Leviticus 11:32
And upon whatsoever any of them, when they are dead, doth fall, it shall be unclean; whether it be any vessel of wood, or raiment, or skin, or sack, whatsoever vessel it be, wherein any work is done, it must be put into water, and it shall be unclean until the even; so it shall be cleansed.
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(32) And upon whatsoever any of them.—Better, and upon whatsoever aught of them, that is, not only if the whole carcase fell upon any of the specified vessels were the vessels in question defiled, but if a portion of the carcase came in contact with the utensils it made them unclean. (See Leviticus 11:25.) According to the law which obtained during the second Temple it was only when the portion of the carcase of an unclean animal had flesh on it that it defiled, but not otherwise. Hence the skins, hair, bones, horns, hoofs, sinews, &c. of all unclean creatures were exempted. These were made into different domestic utensils and implements. The use thus made of the parts in question also constituted one of the differences between the Pharisees and the Sadducees in the time of Christ. The Sadducees regarded every portion of every unclean animal in whatever state as defiling, and hence prohibited its being made up into any vessel.

Vessel of wood.—That is, vessels made of bulrushes (Isaiah 18:2), reeds, wicker, shells of nuts, barks of trees, or of anything which grew out of the earth like wood.

Or raiment.—That is, any garment made of a woven material, such as wool, flax, hemp, or anything which grows on the dry land. Hence cloth made of a material which grows in the sea was not defiled, according to the canons which obtained during the second Temple.

Or skin.—This also, according to the same authorities, only applied to the skins of land animals; skins of aquatic creatures received no defilement.

Or sack.—From the parallel passage in Numbers 31:20, we see that by this expression here is meant garments made of stuffs of goats’ hair, in contradistinction to the textures of which the garments were made, denoted by the expression beged, “raiment.” (See also Isaiah 20:2.) Skins which were not made into garments or vessels, or which exhibited unfinished vessels, received no pollution.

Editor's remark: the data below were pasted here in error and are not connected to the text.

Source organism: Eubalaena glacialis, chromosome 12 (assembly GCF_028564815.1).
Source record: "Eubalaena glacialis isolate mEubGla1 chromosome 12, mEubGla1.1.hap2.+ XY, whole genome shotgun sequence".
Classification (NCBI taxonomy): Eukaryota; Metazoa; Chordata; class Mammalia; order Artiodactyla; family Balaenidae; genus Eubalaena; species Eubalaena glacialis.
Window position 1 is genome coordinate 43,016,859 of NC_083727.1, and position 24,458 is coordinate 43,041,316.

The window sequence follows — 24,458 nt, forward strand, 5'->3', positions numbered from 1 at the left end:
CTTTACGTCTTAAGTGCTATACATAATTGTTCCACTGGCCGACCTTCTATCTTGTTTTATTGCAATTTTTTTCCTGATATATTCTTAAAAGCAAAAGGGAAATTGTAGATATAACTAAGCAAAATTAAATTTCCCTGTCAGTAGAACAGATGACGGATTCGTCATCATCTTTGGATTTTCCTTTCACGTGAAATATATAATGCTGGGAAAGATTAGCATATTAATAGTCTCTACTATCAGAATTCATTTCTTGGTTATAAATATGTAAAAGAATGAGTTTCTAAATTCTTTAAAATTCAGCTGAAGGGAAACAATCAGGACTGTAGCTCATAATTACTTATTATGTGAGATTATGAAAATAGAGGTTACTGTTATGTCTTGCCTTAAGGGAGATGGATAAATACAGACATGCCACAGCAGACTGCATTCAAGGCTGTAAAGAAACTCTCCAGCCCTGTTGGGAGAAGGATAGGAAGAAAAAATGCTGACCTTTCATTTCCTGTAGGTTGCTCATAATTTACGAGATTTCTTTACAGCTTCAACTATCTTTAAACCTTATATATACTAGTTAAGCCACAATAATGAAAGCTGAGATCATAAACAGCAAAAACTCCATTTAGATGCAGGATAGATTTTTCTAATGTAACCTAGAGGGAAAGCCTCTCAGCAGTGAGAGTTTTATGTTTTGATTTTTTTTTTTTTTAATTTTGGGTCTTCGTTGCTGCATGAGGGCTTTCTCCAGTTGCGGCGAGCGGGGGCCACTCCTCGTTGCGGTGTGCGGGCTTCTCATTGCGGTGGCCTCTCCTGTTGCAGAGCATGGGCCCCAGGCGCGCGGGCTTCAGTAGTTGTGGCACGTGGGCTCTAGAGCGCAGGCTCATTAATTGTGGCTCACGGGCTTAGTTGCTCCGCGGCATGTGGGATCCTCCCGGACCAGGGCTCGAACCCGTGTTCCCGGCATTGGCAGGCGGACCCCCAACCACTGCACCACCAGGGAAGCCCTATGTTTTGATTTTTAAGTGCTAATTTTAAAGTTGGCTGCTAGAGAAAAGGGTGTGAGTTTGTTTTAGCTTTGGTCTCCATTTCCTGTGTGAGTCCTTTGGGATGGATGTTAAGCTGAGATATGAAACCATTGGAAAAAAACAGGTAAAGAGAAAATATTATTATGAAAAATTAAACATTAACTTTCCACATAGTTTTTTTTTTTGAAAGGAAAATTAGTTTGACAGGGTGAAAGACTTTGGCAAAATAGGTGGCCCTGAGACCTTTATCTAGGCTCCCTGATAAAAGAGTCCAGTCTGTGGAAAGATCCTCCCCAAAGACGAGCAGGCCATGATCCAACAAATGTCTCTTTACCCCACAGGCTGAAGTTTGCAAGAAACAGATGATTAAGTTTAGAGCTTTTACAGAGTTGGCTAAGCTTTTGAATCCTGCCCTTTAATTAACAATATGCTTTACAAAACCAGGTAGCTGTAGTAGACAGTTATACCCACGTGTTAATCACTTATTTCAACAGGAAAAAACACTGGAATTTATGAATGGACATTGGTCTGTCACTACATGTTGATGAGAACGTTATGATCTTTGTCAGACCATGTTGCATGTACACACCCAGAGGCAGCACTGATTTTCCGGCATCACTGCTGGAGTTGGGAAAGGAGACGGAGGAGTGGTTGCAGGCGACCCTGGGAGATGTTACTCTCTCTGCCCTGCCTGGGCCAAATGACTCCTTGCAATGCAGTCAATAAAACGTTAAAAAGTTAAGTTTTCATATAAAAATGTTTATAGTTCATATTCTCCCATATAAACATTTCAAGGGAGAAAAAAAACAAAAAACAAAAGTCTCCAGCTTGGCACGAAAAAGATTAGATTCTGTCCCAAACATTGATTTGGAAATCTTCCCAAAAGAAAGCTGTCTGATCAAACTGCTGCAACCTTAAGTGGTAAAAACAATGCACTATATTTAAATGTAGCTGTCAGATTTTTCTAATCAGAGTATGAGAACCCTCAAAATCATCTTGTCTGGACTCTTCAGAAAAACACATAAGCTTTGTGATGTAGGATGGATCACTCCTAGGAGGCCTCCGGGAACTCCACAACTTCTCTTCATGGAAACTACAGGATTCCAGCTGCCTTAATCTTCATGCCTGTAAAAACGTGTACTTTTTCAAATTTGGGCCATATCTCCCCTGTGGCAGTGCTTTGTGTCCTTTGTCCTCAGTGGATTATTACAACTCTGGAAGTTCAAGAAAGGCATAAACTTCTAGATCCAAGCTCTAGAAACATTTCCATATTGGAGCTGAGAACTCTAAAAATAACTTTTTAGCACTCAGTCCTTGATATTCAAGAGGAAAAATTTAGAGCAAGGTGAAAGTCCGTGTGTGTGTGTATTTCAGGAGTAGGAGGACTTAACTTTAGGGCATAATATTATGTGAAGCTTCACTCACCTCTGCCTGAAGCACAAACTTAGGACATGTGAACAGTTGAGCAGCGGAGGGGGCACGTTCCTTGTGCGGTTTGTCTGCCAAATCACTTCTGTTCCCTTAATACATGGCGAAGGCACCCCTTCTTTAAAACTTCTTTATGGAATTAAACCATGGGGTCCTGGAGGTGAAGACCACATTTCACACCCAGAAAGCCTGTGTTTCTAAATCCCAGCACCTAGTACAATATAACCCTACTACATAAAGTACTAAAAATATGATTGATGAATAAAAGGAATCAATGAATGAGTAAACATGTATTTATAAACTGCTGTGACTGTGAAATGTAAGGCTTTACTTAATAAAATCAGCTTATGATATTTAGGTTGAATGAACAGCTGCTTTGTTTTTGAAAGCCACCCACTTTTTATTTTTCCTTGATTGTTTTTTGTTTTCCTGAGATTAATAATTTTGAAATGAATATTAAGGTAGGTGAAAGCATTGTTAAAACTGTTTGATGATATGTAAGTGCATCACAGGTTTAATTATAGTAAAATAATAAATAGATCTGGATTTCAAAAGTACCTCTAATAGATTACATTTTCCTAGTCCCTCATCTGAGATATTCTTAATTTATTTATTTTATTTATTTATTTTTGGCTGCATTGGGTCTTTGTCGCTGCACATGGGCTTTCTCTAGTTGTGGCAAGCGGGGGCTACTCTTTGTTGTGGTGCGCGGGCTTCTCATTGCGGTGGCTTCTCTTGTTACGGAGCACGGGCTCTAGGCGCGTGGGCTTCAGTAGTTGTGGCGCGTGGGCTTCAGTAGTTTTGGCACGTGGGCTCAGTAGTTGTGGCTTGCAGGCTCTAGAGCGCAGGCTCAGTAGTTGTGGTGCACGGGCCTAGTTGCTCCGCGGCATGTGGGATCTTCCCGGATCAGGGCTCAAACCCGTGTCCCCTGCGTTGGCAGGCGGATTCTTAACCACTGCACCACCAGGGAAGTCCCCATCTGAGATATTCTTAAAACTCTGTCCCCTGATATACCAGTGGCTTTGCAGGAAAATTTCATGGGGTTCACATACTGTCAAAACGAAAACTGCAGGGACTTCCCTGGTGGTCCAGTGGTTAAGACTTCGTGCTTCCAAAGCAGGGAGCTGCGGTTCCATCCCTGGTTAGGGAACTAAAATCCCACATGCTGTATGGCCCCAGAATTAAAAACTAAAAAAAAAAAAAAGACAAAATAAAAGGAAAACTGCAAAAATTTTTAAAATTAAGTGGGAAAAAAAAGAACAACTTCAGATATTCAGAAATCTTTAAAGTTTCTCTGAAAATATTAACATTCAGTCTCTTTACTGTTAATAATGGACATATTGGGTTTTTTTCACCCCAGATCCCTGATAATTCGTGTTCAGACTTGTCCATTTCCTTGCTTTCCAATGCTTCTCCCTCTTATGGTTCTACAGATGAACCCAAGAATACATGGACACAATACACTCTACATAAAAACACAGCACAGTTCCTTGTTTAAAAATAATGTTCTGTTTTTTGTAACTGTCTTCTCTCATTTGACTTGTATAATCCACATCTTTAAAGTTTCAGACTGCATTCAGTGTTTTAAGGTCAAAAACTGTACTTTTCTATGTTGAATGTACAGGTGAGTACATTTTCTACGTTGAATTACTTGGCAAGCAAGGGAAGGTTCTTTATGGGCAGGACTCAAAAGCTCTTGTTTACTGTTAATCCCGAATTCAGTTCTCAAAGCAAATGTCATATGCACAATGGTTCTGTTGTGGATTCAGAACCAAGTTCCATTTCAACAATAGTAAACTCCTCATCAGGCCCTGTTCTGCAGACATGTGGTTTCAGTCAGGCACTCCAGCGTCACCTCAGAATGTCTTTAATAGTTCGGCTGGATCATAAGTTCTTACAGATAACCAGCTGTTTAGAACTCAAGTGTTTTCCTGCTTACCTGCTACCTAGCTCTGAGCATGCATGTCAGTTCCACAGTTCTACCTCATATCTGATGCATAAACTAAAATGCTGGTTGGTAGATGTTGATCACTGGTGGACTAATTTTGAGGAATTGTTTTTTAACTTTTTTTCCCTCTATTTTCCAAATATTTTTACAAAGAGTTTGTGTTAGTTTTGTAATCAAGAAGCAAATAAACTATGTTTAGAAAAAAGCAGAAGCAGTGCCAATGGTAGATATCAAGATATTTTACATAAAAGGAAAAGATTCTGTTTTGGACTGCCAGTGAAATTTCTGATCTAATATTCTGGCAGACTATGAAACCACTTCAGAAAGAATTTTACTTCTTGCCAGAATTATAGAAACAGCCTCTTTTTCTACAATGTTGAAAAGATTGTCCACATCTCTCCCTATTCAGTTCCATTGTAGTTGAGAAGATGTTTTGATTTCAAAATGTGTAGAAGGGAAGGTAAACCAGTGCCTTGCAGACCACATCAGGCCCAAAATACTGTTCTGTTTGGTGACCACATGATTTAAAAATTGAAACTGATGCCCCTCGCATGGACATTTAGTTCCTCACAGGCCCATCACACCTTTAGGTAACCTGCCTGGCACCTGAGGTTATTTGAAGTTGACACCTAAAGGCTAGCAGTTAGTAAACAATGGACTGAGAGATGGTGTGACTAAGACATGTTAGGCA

11:1-47 What animals were clean and unclean. - These laws seem to have been intended, 1. As a test of the people's obedience, as Adam was forbidden to eat of the tree of knowledge; and to teach them self-denial, and the government of their appetites. 2. To keep the Israelites distinct from other nations. Many also of these forbidden animals were objects of superstition and idolatry to the heathen. 3. The people were taught to make distinctions between the holy and unholy in their companions and intimate connexions. 4. The law forbad, not only the eating of the unclean beasts, but the touching of them. Those who would be kept from any sin, must be careful to avoid all temptations to it, or coming near it. The exceptions are very minute, and all were designed to call forth constant care and exactness in their obedience; and to teach us to obey. Whilst we enjoy our Christian liberty, and are free from such burdensome observances, we must be careful not to abuse our liberty. For the Lord hath redeemed and called his people, that they may be holy, even as he is holy. We must come out, and be separate from the world; we must leave the company of the ungodly, and all needless connexions with those who are dead in sin; we must be zealous of good works devoted followers of God, and companions of his people.